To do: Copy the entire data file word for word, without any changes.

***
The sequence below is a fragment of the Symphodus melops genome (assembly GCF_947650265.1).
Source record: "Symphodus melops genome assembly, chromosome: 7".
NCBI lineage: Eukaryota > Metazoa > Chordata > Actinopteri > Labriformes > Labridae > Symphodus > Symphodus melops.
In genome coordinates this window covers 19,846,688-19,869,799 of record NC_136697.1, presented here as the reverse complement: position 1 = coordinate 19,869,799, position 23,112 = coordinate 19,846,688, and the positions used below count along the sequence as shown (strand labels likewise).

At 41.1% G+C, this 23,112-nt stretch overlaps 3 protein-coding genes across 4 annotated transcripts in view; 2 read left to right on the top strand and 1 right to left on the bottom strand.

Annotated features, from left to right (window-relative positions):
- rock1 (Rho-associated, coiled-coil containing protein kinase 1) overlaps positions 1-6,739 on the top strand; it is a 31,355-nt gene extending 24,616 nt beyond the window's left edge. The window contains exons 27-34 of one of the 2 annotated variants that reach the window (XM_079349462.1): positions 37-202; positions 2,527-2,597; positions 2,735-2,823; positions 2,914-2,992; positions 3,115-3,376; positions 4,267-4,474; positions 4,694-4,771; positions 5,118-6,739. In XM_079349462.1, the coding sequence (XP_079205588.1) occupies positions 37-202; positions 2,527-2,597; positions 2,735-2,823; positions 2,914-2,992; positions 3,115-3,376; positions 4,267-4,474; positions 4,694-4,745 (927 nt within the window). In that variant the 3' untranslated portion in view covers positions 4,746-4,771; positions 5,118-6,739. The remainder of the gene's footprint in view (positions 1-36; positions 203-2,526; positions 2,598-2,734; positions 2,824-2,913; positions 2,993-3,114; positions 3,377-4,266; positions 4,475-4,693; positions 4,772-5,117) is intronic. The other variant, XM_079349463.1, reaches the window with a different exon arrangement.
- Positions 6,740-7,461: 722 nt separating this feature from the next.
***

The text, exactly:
The sequence below is a fragment of the Symphodus melops genome (assembly GCF_947650265.1).
Source record: "Symphodus melops genome assembly, chromosome: 7".
NCBI lineage: Eukaryota > Metazoa > Chordata > Actinopteri > Labriformes > Labridae > Symphodus > Symphodus melops.
In genome coordinates this window covers 19,846,688-19,869,799 of record NC_136697.1, presented here as the reverse complement: position 1 = coordinate 19,869,799, position 23,112 = coordinate 19,846,688, and the positions used below count along the sequence as shown (strand labels likewise).

At 41.1% G+C, this 23,112-nt stretch overlaps 3 protein-coding genes across 4 annotated transcripts in view; 2 read left to right on the top strand and 1 right to left on the bottom strand.

Annotated features, from left to right (window-relative positions):
- rock1 (Rho-associated, coiled-coil containing protein kinase 1) overlaps positions 1-6,739 on the top strand; it is a 31,355-nt gene extending 24,616 nt beyond the window's left edge. The window contains exons 27-34 of one of the 2 annotated variants that reach the window (XM_079349462.1): positions 37-202; positions 2,527-2,597; positions 2,735-2,823; positions 2,914-2,992; positions 3,115-3,376; positions 4,267-4,474; positions 4,694-4,771; positions 5,118-6,739. In XM_079349462.1, the coding sequence (XP_079205588.1) occupies positions 37-202; positions 2,527-2,597; positions 2,735-2,823; positions 2,914-2,992; positions 3,115-3,376; positions 4,267-4,474; positions 4,694-4,745 (927 nt within the window). In that variant the 3' untranslated portion in view covers positions 4,746-4,771; positions 5,118-6,739. The remainder of the gene's footprint in view (positions 1-36; positions 203-2,526; positions 2,598-2,734; positions 2,824-2,913; positions 2,993-3,114; positions 3,377-4,266; positions 4,475-4,693; positions 4,772-5,117) is intronic. The other variant, XM_079349463.1, reaches the window with a different exon arrangement.
- Positions 6,740-7,461: 722 nt separating this feature from the next.